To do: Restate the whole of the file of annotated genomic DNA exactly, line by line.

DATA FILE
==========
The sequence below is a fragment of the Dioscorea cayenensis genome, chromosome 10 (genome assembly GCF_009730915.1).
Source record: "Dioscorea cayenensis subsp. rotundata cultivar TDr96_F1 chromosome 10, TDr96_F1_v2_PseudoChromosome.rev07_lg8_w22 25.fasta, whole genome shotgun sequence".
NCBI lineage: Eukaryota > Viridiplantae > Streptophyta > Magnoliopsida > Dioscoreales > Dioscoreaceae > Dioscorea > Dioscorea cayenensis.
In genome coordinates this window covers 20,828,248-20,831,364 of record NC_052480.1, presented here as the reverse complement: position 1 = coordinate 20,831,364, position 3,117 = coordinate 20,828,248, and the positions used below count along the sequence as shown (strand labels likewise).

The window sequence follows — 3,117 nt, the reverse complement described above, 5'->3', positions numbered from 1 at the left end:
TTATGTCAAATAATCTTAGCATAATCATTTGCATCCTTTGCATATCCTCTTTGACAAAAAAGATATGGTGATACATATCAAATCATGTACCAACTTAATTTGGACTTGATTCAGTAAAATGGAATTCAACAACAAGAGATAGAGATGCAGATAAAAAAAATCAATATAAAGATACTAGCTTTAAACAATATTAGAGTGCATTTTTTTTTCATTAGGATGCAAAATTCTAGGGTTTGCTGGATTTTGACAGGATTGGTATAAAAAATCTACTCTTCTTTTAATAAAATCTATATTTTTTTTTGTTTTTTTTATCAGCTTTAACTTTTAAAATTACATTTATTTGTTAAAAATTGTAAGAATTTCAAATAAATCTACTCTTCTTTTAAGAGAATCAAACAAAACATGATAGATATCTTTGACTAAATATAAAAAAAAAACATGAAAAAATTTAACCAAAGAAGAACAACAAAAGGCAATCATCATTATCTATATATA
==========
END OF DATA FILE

The sequence below is a fragment of the Dioscorea cayenensis genome, chromosome 10 (genome assembly GCF_009730915.1).
Source record: "Dioscorea cayenensis subsp. rotundata cultivar TDr96_F1 chromosome 10, TDr96_F1_v2_PseudoChromosome.rev07_lg8_w22 25.fasta, whole genome shotgun sequence".
NCBI lineage: Eukaryota > Viridiplantae > Streptophyta > Magnoliopsida > Dioscoreales > Dioscoreaceae > Dioscorea > Dioscorea cayenensis.
In genome coordinates this window covers 20,828,248-20,831,364 of record NC_052480.1, presented here as the reverse complement: position 1 = coordinate 20,831,364, position 3,117 = coordinate 20,828,248, and the positions used below count along the sequence as shown (strand labels likewise).

The window sequence follows — 3,117 nt, the reverse complement described above, 5'->3', positions numbered from 1 at the left end:
TTATGTCAAATAATCTTAGCATAATCATTTGCATCCTTTGCATATCCTCTTTGACAAAAAAGATATGGTGATACATATCAAATCATGTACCAACTTAATTTGGACTTGATTCAGTAAAATGGAATTCAACAACAAGAGATAGAGATGCAGATAAAAAAAATCAATATAAAGATACTAGCTTTAAACAATATTAGAGTGCATTTTTTTTTCATTAGGATGCAAAATTCTAGGGTTTGCTGGATTTTGACAGGATTGGTATAAAAAATCTACTCTTCTTTTAATAAAATCTATATTTTTTTTTGTTTTTTTTATCAGCTTTAACTTTTAAAATTACATTTATTTGTTAAAAATTGTAAGAATTTCAAATAAATCTACTCTTCTTTTAAGAGAATCAAACAAAACATGATAGATATCTTTGACTAAATATAAAAAAAAAACATGAAAAAATTTAACCAAAGAAGAACAACAAAAGGCAATCATCATTATCTATATATA